When we mourn the death of someone we love, we are connected to our Blessed Mother through her humanity. Just as all of us today, Mary had to put her full faith in God during times of hardship. Faith is a critical part of our ability to traverse the path toward acceptance, whether we’re accepting a deep loss or just a change in our life. Keeping the faith can be hard at times, but God sends us our Blessed Mother as a source of strength and love to help us. Whether at Fatima, Lourdes, La Vang, Guadalupe, or Medjugorje – Mary comes to us in difficult times to remind us that we are called to an eternal life beyond our imagination. She reminds us that God is the map to paradise, and we must follow wherever His map takes us.


During this month of the Holy Rosary, let us call on our Blessed Mother. May she bring the comfort, hope, and peace that this world needs during such hard times. 


God bless,

Andrej Lah 

October 2020

What Matters Most to Us

We’ve reached the time of year when our management team at the Catholic Cemeteries Association must make decisions regarding our annual budget. This entails identifying everything we need to support our 19 cemeteries, 60+ buildings, 35+ miles of road, and over 160 employees.


Needless to say, this is a lot to consider, and it is my job as Director to pay attention to the numbers to make sure we not only have enough funds to cover our current operations, but to ensure we generate enough income to care for the past and prepare for the future. As a self-sustaining entity, this income is generated directly through the sale of places of interment and products such as granite memorials and vaults.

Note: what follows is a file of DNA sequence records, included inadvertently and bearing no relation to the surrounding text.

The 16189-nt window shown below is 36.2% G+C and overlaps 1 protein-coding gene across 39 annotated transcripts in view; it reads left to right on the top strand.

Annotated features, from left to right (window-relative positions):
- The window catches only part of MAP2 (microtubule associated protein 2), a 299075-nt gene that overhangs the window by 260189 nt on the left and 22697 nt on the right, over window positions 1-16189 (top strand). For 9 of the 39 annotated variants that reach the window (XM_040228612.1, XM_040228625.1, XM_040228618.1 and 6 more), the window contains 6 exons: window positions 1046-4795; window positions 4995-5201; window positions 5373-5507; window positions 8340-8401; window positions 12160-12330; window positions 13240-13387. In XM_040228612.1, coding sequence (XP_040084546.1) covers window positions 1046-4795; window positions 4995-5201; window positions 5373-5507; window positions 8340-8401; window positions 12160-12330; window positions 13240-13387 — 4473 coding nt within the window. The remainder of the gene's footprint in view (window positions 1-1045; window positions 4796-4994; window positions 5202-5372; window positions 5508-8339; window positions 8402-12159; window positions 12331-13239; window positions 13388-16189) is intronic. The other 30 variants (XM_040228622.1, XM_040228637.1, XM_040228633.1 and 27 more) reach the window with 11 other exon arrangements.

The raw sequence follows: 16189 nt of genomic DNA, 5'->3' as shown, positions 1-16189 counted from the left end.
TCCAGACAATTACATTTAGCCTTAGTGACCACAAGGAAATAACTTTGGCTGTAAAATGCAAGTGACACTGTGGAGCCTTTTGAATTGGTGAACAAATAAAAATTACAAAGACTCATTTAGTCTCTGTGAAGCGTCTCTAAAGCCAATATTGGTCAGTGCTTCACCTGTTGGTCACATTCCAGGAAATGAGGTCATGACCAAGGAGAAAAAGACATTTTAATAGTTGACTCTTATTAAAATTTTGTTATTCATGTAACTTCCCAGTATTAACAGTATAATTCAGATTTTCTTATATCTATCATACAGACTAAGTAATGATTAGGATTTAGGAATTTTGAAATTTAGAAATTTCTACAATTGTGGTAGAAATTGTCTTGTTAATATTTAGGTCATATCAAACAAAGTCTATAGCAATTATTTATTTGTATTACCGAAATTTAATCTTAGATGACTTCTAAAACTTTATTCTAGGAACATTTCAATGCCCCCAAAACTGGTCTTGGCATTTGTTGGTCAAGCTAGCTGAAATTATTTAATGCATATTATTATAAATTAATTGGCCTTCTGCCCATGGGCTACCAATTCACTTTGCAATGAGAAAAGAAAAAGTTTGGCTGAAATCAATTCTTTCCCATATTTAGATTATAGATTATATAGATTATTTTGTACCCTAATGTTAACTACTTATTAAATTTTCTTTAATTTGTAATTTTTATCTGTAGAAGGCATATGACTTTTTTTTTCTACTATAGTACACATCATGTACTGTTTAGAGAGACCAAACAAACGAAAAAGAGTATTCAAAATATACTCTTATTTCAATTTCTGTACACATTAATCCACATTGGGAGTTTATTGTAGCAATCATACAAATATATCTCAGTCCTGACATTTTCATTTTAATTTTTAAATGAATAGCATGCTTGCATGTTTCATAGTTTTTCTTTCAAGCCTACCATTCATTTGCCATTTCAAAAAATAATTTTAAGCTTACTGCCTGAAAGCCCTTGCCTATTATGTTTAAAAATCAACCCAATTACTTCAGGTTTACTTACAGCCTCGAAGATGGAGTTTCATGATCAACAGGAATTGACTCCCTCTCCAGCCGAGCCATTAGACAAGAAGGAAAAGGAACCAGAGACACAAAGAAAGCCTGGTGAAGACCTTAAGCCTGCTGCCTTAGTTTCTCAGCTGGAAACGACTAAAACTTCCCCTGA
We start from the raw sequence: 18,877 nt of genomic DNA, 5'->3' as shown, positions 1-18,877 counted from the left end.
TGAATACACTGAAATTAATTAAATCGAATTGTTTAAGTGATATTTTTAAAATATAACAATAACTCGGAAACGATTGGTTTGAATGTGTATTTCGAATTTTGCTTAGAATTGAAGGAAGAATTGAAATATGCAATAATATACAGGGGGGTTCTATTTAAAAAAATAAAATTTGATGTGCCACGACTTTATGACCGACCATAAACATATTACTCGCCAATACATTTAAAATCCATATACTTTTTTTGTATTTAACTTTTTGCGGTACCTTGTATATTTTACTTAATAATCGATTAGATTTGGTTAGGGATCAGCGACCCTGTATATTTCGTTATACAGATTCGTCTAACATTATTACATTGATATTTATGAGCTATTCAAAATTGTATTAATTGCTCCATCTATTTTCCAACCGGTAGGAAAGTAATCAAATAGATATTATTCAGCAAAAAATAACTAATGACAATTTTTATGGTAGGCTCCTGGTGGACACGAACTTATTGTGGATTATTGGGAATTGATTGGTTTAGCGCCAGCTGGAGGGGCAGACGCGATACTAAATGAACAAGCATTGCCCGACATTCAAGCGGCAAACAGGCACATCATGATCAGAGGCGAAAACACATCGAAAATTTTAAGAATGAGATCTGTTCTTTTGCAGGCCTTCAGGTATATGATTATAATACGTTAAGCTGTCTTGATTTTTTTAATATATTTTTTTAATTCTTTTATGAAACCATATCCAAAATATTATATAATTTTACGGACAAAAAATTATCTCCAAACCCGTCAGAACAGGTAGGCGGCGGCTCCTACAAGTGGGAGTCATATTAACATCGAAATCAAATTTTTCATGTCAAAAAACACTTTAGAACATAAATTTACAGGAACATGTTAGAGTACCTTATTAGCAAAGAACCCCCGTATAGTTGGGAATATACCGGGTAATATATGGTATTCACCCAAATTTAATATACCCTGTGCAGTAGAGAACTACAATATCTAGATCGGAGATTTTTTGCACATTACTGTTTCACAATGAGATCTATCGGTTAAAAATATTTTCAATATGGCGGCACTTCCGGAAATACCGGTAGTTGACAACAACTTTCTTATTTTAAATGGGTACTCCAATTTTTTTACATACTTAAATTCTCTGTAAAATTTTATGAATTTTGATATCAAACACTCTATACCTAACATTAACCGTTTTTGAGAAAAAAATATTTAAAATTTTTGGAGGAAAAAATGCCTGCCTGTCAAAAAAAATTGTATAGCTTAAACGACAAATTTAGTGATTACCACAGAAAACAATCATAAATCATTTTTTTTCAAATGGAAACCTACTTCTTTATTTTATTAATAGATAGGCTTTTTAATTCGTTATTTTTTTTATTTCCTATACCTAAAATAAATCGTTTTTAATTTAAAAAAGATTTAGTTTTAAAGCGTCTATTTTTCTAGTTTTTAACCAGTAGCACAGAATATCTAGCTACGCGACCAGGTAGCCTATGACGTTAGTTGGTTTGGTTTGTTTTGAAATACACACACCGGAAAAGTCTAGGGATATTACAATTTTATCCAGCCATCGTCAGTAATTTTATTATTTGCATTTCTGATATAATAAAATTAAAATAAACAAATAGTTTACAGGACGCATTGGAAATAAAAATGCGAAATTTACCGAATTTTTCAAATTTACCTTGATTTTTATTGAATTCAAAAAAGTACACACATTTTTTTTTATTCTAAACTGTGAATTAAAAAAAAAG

Now, you may be wondering why I’m choosing to talk about the financial side of our ministry. I want you to know that, despite our financial responsibilities, we at the CCA never lose sight of what is most important: serving you.


We know that every sale is the direct result of the loss of a loved one. This is one of the reasons why I take time to walk our cemeteries, to remember those who were so treasured and loved here on earth.


While sales allow us to carry on our ministry, it is the connection we feel with each family that matters most. We at the CCA take our calling to serve families seriously and personally. We never lose sight of the trust placed in us to care for your dearly departed loved ones, and please know that we will continue to work hard every day in order to keep your trust in the years to come.

God bless,

Andrej Lah

August 2020

Keeping The Faith

To say our world is going through a turbulent time is an understatement. The confusion, anger, and fear that many of us face each day may seem incredibly overwhelming, and mourning the loss of a loved one only adds to this stress. It may be hard to find the motivation to remain hopeful.

However, I’ve found much comfort in the simple phrase: keep the faith.